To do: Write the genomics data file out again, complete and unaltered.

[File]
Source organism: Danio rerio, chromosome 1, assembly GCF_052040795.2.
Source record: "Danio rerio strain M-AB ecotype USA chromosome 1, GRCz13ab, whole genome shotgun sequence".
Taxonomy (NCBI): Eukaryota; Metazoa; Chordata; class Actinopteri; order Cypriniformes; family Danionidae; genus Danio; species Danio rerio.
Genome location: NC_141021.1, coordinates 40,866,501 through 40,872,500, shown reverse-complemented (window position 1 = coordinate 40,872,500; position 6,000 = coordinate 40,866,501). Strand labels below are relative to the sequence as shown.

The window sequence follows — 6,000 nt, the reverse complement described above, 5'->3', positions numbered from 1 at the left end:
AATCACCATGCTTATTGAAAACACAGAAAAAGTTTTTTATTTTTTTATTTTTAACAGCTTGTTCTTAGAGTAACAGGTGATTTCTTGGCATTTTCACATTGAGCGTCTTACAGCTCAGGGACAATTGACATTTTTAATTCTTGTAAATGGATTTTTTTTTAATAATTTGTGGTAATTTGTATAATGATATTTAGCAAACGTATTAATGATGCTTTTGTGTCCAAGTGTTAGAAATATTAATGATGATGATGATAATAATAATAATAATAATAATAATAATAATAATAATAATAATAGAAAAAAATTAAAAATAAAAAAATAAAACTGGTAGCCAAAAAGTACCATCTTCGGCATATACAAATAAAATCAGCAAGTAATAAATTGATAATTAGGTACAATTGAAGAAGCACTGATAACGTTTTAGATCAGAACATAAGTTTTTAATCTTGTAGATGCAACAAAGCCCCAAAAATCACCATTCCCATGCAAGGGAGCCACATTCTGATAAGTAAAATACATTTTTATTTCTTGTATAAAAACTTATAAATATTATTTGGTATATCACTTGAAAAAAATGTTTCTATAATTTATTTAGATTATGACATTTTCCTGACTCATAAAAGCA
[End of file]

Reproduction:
Source organism: Danio rerio, chromosome 1, assembly GCF_052040795.2.
Source record: "Danio rerio strain M-AB ecotype USA chromosome 1, GRCz13ab, whole genome shotgun sequence".
Taxonomy (NCBI): Eukaryota; Metazoa; Chordata; class Actinopteri; order Cypriniformes; family Danionidae; genus Danio; species Danio rerio.
Genome location: NC_141021.1, coordinates 40,866,501 through 40,872,500, shown reverse-complemented (window position 1 = coordinate 40,872,500; position 6,000 = coordinate 40,866,501). Strand labels below are relative to the sequence as shown.

The window sequence follows — 6,000 nt, the reverse complement described above, 5'->3', positions numbered from 1 at the left end:
AATCACCATGCTTATTGAAAACACAGAAAAAGTTTTTTATTTTTTTATTTTTAACAGCTTGTTCTTAGAGTAACAGGTGATTTCTTGGCATTTTCACATTGAGCGTCTTACAGCTCAGGGACAATTGACATTTTTAATTCTTGTAAATGGATTTTTTTTTAATAATTTGTGGTAATTTGTATAATGATATTTAGCAAACGTATTAATGATGCTTTTGTGTCCAAGTGTTAGAAATATTAATGATGATGATGATAATAATAATAATAATAATAATAATAATAATAATAATAATAATAGAAAAAAATTAAAAATAAAAAAATAAAACTGGTAGCCAAAAAGTACCATCTTCGGCATATACAAATAAAATCAGCAAGTAATAAATTGATAATTAGGTACAATTGAAGAAGCACTGATAACGTTTTAGATCAGAACATAAGTTTTTAATCTTGTAGATGCAACAAAGCCCCAAAAATCACCATTCCCATGCAAGGGAGCCACATTCTGATAAGTAAAATACATTTTTATTTCTTGTATAAAAACTTATAAATATTATTTGGTATATCACTTGAAAAAAATGTTTCTATAATTTATTTAGATTATGACATTTTCCTGACTCATAAAAGCA